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All Hail the Green Revolution! PDF Print E-mail
Written by Sheryl Waterhouse   
Friday, 22 February 2013 16:05

Air pollution in the UK’s cities could be reduced by 30% if ‘green walls’ lined the city’s streets.

Research teams from Lancaster University  and the University of Birmingham have found that living 'green walls' of climbing ivy, grass, shrubs, herbs and even fruit provide a quicker and cheaper way of reducing air pollution in cities than more traditional measures such as congestion charging.

Plants are known to purify the air by absorbing pollutants including carbon dioxide, nitrogen dioxide and airborne particulates into their roots. These pollutants are considered to be liable for a majority of the 35,000-50,000 premature deaths in the UK related to outdoor air pollution every year.

Sheryl Waterhouse, Women's Officer for Pendle CLP says: "Personally I love the look of green walls, roofs and tree-lined streets, they really brighten the place up and improve our health and the environment - that's what I call a win-win situation. I would love to see some local initiatives in our area - just imagine how Manchester, Burnley and Pendle could be transformed!

The UK is just starting to get the idea with famous walls and roofs found at the University of Nottingham, the University of Sheffield (who also have a Green Roof Centre of Excellence) and around London. Other countries have also really got behind this and the practice has been established for some time in the USA, Australia, Iceland, Switzerland, Sweden, Canada, France and Germany".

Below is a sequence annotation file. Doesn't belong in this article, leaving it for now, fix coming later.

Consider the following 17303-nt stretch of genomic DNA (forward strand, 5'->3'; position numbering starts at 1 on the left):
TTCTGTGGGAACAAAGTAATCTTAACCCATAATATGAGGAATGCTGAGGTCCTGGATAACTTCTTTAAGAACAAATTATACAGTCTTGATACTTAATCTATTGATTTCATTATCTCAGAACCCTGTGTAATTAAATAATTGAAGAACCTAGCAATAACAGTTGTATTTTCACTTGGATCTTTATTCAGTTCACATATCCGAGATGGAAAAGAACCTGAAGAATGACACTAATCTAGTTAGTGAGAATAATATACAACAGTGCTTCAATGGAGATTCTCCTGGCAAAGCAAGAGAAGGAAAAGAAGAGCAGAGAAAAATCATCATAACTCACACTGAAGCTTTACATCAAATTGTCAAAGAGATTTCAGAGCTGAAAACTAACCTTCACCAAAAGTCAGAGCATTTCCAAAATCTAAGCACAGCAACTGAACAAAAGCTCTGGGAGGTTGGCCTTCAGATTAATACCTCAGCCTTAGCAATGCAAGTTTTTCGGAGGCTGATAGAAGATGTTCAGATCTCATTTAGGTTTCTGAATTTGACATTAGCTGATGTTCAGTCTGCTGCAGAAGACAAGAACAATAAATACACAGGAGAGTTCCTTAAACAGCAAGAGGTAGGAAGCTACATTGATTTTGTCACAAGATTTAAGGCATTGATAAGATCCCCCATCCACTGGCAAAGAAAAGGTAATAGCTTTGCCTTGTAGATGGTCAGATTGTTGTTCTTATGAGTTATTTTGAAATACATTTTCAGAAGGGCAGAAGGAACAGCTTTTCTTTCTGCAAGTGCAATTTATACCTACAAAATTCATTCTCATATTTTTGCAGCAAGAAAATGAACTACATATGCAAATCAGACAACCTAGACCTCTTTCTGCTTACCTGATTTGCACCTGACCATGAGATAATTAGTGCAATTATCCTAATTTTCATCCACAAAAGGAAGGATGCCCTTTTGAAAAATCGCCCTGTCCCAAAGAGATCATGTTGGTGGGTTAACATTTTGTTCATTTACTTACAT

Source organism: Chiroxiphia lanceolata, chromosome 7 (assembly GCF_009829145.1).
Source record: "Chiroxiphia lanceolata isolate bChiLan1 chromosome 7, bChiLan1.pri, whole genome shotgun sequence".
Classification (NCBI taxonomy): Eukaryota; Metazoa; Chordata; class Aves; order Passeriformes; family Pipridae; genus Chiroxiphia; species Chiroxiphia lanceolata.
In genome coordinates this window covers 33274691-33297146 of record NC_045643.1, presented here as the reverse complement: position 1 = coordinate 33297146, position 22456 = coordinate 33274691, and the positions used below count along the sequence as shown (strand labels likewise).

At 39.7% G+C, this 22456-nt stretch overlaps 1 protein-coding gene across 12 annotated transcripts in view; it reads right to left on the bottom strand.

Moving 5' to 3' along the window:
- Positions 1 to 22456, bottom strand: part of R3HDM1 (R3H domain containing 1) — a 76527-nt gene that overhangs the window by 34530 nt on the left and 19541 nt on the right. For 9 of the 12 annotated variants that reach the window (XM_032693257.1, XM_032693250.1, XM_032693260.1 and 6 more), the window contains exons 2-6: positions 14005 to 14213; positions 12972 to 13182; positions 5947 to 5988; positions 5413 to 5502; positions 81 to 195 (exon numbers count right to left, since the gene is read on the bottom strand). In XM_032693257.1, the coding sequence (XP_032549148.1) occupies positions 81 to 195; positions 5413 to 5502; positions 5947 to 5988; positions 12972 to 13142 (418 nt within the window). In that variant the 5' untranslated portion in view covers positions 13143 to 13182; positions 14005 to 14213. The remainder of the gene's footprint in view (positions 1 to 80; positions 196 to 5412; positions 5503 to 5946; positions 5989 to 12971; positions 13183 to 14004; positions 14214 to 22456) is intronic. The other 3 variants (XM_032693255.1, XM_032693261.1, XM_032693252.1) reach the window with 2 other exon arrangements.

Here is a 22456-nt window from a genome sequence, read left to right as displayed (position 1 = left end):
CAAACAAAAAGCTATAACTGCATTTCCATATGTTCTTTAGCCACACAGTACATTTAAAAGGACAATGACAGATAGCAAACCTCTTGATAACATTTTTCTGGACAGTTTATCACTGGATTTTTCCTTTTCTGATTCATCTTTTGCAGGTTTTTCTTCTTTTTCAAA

To view some pictures of green walls, click here.

The researchers conducted a number of computer simulations to examine the impacts of different policies on air quality. The study showed that plants in parks and green roofs were beneficial but green walls had the greatest effect on air pollution levels. The researchers also noted that roadside trees were very effective in less polluted streets.

Following the study, the research team published a paper, ‘Effectiveness of Green Infrastructure for Improvement of Air Quality in Urban Street Canyons’. (An urban street canyon is a canyon formed in a street between two rows of tall buildings, which can trap and limit the dispersion of pollutants due to the lack of wind flow out of the canyon). The paper recommends rolling out more plants street-by-street and installing foliage covered ‘green billboards’ in urban street canyons where concrete and glass is prevalent.

Researcher Professor Rob MacKenzie, Professor of Atmospheric Science at the University of Birmingham, stated, "Up until now, every initiative around reducing pollution has taken a top-down approach - scrapping old cars, adding catalytic converters to cars and bringing in the congestion charge - some of which have not had the desired effect. The benefit of green walls is that they clean up the air coming into and staying in the street canyon, planting more [green walls] in a strategic way, could be a relatively easy way to take control of our local pollution problems".

Researcher Dr Tom Pugh, from Lancaster University emphasized the need to use hardy plants to protect against the rigours of the urban environment. He added, "Care needs to be taken as to how and where we plant vegetation in our towns and cities, so that it does not suffer from drought, become heat stressed, vandalised, or interact negatively with other aspects of our urban areas and can carry out the very important job of filtering our air".

Green walls and roofs also have the added benefit of insulation, reducing the need for artificial heating or cooling, and improved biodiversity.


 

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The articles are written by individual members so do not necessarily represent the view of Pendle Labour Party.

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